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Tax inversion

Tech firms' tax shifting 'not an Irish issue': Bruton

Medtronic execs hit with €48 million bill for moving company’s tax from US to Ireland

MAJOR TECHNOLOGY COMPANIES shifting operations overseas to minimise their tax bills is “not an Irish issue”, the jobs minister has said.

The comments follow news that medical manufacturing giant Medtronic will foot a €48 million bill leveled at its leadership for shifting its tax base to Ireland as part of a major merger deal.

The medical device supplier’s top staff were slugged with the levy under a US law which penalises executives for moving a company offshore for tax purposes after Medtronic’s €32 billion buyout of Covidien, a multinational medical-technology player based in Dublin, earlier this year.

The tactic of big companies taking over smaller operations in countries like Ireland and shifting their address to pay less tax – known as an “inversion” – has repeatedly come under fire in the US and other nations.

Medtronic spokesman Fernando Vivanco previously told Bloomberg the company’s board had decided to cover the bill so its executives would not be penalised for making a decision in the organisation’s best interests.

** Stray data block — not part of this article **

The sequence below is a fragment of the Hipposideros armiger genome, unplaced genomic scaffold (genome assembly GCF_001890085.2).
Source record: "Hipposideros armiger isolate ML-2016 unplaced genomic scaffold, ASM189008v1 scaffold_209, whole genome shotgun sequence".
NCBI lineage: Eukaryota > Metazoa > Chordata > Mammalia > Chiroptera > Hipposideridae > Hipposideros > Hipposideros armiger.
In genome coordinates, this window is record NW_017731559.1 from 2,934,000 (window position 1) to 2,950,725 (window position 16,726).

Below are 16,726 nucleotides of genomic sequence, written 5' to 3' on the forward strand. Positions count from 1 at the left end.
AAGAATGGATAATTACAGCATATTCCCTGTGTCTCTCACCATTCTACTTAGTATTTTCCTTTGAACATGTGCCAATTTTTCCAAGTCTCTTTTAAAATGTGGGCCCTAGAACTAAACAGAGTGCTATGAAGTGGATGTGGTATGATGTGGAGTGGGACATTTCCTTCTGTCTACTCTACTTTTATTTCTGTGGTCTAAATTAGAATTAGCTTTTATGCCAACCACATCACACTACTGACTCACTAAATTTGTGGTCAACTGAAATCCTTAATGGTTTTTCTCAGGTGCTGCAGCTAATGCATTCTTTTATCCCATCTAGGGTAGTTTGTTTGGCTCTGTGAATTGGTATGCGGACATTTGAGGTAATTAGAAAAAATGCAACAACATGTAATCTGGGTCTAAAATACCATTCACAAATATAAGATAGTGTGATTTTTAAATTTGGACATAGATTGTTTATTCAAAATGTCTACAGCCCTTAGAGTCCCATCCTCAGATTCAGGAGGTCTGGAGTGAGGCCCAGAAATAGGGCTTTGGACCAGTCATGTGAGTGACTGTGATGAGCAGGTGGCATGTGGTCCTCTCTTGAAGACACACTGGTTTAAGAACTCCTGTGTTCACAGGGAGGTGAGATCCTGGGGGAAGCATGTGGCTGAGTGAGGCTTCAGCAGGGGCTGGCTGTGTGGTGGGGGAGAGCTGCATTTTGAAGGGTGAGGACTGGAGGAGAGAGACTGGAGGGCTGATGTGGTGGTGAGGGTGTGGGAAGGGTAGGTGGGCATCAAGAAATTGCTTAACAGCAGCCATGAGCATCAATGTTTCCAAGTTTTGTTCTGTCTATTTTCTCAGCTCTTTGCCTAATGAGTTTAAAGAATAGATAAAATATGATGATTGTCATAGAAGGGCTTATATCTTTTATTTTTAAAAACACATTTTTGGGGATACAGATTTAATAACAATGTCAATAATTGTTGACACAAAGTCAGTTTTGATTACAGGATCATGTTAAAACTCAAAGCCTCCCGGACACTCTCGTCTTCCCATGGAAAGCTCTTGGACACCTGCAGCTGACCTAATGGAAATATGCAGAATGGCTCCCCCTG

“Not an Irish issue”

But Minister for Jobs, Enterprise and Innovation Richard Bruton has defended Ireland’s tax regimes as a symptom of the digital economy during his five-day trade trip to Australia, the Sydney Morning Herald reported.

“The issue with Google and Apple is – how do you price and identify and tax digital matters?” he said during the visit.

All tax codes have to deal with this. It’s not an Irish issue, it’s not a Dutch issue … it’s an international problem.”

Action Plans for Jobs Announcements Minister for Jobs, Enteprise and Innovation Richard Bruton Laura Hutton / Photocall Ireland Laura Hutton / Photocall Ireland / Photocall Ireland

Ireland’s base corporate tax rate is 12.5 per cent – compared to 35 per cent in the US – and several major multinationals including tech giants Google, Apple and Microsoft have shifted large parts of their global operations into the country.

Tax ‘inversions’ draw flack

In July, US President Barrack Obama singled out Ireland in a CNBC interview in which he pointed the finger at US companies “not doing right … by the American people” for switching their bases overseas to cut down on the amount of tax they paid.

If you simply acquire a small company in Ireland, or some other country, to take advantage of the low tax rate, you start saying ‘we’re now magically an Irish company’, despite the fact that you may only have a hundred employees there,” he said.

“And you’ve got 10,000 employees in the United States. You’re just gaming the system. You are an American company.”

Obama-Tan Suit US president Barack Obama Charles Dharapak / AP/Press Association Images Charles Dharapak / AP/Press Association Images / AP/Press Association Images

Medtronic’s operational headquarters will stay in the US city of Minneapolis.

READ: The €100 billion deals: that’s how much was spent on Irish mergers so far this year

READ: Ireland second to Bermuda as ‘conduit’ for taxable income of US multinationals – IMF staff paper

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